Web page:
Lower Back Pain Advice

We posted many blogs from Dr. Kevin McIntyre of Burlington Sports Therapy. In one of his recent posts, he mentioned how he himself was experiencing back pain and wrote about the steps to take when you have back pain. He talked about speaking with a health professional and what to do before you get a chance to see your doctor in person. Some of his advice included:

  • See your doctor in person, and don’t just rely on Google.
  • Use cold therapy for the back, not heat therapy.
  • Avoid lifting heavy objects.
  • Keep moving, don’t stay bed-ridden. In fact, keep moving instead of staying in one position, such as sitting, for long periods of time.
  • Don’t stretch until you see your doctor.

Check out the full article to learn about the recommended steps to take when you’re experiencing lower back pain. As suggested in the article, seeing your doctor is the most important course of action when you have back pain. Feel free to browse our selection of back braces and learn more about back injuries as well!

Treatment for SI Joint Pain (Sacroiliac Joint Pain)

A few days ago we wrote about SI joint pain which can be a source of pain in the lower back. Here are some products that we offer to help relieve SI joint pain:

DonJoy SI Belt – This back brace is designed especially to help relieve SI joint pain. It’s very comfortable and low profile so you can wear it under your clothing. The DonJoy SI Belt provides stability to the sacroiliac joint and the amount of support your receive can be easily adjusted.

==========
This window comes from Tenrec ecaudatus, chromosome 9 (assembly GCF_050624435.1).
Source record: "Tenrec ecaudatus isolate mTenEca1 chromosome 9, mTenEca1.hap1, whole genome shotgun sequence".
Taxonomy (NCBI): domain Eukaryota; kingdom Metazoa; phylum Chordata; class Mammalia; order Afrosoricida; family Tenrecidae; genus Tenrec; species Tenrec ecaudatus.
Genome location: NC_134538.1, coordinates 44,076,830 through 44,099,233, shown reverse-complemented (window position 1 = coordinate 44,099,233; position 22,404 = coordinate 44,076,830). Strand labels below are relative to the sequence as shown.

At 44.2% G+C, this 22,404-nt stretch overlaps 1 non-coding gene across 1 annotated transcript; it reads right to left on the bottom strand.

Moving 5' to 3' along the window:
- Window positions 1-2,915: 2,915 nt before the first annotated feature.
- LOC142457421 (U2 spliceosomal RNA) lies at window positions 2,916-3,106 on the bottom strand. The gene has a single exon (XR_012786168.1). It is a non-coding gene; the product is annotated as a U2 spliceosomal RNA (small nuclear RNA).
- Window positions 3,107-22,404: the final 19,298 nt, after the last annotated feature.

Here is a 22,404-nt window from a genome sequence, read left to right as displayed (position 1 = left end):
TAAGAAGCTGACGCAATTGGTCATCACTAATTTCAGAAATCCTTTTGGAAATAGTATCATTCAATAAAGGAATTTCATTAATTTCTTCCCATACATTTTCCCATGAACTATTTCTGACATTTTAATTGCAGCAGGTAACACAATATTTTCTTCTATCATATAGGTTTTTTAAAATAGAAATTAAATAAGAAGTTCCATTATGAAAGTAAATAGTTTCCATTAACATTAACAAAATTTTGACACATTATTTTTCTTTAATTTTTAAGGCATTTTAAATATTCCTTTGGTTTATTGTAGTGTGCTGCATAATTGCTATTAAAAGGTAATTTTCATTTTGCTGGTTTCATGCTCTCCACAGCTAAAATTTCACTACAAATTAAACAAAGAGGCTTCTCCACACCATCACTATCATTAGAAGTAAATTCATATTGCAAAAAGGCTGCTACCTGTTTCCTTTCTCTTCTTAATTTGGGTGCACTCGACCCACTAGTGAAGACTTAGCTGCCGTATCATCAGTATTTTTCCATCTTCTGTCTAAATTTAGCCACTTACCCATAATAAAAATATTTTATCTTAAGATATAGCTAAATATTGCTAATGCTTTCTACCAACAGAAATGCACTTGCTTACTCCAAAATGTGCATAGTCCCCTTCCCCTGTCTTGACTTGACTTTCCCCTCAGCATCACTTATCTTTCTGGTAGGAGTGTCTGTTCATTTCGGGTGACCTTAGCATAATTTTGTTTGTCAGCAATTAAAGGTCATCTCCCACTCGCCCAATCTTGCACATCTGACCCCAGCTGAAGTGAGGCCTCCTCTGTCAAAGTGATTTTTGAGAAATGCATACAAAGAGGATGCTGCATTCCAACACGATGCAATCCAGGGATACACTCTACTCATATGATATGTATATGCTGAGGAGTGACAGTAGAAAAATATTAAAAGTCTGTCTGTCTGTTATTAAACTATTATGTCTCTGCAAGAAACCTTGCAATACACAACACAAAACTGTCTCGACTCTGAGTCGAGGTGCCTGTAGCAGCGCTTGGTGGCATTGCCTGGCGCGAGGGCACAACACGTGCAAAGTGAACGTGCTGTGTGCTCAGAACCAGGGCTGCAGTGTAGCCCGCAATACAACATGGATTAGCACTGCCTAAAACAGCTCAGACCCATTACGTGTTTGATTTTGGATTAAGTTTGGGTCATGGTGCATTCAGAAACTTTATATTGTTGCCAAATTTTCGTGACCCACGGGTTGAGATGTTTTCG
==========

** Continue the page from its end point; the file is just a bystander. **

DonJoy Back Brace – This is another back brace that’s great for SI joint pain and other types of lower back pain. You can adjust the amount of compression the brace provides by simply pulling a side handle. It’s also very lightweight and is one of our leading back braces for low back pain.

Aircast Back Cryo/Cuff with Cooler – A common treatment for SI joint pain and other joint aches is with cold therapy. Cryotherapy helps to numb away pain and reduces inflammation in the muscles and joints. The Aircast Back Cryo/Cuff with Cooler helps make it easier by providing long-term cold therapy and complete coverage of the back.

There are many causes of lower back pain and also many SI joint pain treatments. If you experience lower back pain, check with your doctor to find the source of the pain and to seek appropriate treatment for your condition.

Quick Tips to Prevent Back Pain

Back pain is one of the leading causes of job-related injuries in the United States. What most people don’t know is that in many cases, back pain may be avoided. Here are some quick tips on how to prevent back pain.

  • When carrying groceries or other heavy items, separate out the bags so you’re not carrying too many items at once. Taking one minute to make an extra trip to the car could help achy muscles and a sore back!
  • Exercise your abdominal and back muscles. Strengthening this area of your body helps support your back and spine, reducing your chances of pain and injury.
  • Stretch your back, especially before and after sports and other physical activities.
  • When lifting heavy objects, use the strength in your knees to pick up the item. Keep your abdominal muscles flexed and hold the item close to your body. Try to keep your back straight as you carry the item.
  • Ask for help from a friend when moving heavy furniture, or hire movers as they have the right tools and techniques for lifting large objects.
  • Wear a back brace during physical activity. Back braces help remind you to lift properly, and they provide compression and support for your lower back as you lift. (Try the DonJoy Back Brace for a great all-around lower back support.)